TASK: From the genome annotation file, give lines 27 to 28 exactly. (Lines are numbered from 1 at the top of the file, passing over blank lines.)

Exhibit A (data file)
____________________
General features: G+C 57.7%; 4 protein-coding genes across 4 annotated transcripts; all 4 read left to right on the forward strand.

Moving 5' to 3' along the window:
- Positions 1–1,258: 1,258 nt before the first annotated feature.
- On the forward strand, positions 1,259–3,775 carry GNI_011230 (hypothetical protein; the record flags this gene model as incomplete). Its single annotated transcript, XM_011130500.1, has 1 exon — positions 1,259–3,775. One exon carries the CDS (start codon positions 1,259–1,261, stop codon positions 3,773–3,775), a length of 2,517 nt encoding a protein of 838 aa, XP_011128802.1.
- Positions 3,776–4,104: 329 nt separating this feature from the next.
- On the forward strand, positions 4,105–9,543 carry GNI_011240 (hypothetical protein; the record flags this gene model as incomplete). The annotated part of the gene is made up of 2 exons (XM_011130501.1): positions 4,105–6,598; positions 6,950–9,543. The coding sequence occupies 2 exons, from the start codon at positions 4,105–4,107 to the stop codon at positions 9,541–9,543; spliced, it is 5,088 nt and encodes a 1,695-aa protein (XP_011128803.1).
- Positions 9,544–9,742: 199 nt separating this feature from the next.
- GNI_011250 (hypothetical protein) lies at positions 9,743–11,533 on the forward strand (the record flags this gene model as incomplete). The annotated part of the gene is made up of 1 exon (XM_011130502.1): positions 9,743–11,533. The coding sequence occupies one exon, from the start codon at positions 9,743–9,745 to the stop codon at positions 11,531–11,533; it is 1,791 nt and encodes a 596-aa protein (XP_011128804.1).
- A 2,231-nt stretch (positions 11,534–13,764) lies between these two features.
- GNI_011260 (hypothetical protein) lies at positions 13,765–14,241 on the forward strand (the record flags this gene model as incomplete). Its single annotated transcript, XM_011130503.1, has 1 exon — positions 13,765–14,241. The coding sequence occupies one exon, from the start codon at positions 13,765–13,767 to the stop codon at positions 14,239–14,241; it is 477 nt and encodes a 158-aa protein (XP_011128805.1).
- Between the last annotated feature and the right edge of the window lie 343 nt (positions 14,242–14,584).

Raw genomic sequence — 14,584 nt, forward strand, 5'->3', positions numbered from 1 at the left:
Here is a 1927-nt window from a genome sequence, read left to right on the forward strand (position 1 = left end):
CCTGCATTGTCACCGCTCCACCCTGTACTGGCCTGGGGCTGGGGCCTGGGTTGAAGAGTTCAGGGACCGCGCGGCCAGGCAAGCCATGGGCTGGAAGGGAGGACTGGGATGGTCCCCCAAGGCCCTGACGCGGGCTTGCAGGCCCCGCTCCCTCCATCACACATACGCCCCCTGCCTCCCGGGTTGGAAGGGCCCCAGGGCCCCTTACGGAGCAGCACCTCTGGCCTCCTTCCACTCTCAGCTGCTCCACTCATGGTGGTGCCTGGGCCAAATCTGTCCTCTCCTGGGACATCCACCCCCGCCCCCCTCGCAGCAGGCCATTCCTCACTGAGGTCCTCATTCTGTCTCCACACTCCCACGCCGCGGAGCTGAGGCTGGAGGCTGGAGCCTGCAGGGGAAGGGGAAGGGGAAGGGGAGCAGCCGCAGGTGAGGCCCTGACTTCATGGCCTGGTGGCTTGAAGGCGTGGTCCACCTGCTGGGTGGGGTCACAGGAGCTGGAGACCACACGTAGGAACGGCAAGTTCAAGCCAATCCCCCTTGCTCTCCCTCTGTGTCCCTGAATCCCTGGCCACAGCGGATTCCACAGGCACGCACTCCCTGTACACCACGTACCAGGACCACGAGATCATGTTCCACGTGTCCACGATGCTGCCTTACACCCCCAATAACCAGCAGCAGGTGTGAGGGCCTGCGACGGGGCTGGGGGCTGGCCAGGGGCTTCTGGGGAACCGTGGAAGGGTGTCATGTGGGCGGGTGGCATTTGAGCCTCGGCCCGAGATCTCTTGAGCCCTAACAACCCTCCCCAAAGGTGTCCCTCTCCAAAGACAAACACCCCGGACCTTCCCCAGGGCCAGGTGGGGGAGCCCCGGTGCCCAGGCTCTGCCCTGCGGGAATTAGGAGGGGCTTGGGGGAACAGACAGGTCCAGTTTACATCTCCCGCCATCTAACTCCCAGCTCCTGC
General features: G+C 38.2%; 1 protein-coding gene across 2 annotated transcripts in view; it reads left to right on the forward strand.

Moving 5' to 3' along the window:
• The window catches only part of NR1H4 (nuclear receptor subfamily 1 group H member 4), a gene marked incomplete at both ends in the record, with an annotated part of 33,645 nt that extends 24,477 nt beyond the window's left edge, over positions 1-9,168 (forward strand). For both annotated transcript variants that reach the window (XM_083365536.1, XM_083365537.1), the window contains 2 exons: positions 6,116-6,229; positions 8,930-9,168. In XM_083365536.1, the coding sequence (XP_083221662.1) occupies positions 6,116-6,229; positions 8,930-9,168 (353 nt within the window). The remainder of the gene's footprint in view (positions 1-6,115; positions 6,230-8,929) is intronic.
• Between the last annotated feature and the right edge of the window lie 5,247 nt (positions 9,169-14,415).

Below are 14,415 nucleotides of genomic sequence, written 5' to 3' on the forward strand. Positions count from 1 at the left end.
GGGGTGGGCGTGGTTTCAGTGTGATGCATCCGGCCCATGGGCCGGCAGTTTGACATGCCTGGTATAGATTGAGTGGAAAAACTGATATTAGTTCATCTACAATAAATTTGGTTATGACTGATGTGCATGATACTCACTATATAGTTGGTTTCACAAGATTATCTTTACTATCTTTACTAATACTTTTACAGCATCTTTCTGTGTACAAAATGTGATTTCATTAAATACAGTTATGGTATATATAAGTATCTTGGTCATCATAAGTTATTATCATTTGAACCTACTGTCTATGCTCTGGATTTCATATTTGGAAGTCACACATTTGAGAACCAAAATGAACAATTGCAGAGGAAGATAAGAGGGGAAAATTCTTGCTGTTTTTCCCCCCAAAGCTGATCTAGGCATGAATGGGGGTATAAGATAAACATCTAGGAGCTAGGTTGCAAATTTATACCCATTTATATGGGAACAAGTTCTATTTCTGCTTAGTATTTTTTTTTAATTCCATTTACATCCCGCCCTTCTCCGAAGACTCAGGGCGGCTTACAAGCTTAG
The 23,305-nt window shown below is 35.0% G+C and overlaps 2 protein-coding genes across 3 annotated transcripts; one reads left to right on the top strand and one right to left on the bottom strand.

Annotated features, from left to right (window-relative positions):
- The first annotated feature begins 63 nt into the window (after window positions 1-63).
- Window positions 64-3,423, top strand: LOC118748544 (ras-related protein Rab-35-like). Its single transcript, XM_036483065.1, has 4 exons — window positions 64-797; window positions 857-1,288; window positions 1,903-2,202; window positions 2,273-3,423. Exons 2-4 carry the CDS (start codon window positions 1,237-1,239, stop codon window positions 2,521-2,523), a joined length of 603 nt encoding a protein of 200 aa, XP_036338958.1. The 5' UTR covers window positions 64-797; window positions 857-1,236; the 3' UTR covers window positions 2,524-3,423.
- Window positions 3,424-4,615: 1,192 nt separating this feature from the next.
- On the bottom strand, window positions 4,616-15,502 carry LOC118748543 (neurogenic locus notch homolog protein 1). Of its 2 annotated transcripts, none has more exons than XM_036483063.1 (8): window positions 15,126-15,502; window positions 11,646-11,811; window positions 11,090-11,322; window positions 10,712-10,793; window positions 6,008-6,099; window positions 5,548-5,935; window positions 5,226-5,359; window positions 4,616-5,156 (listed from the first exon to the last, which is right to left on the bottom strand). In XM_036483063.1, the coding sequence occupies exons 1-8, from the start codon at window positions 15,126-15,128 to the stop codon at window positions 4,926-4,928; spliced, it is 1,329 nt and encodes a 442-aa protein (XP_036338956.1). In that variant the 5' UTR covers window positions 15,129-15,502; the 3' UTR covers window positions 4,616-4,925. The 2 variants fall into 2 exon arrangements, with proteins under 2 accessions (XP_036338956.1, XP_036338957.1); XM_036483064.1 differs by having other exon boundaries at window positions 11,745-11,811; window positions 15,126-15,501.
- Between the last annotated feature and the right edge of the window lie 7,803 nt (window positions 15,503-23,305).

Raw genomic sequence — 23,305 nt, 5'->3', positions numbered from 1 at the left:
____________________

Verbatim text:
- Between the last annotated feature and the right edge of the window lie 7,803 nt (window positions 15,503-23,305).

Raw genomic sequence — 23,305 nt, 5'->3', positions numbered from 1 at the left: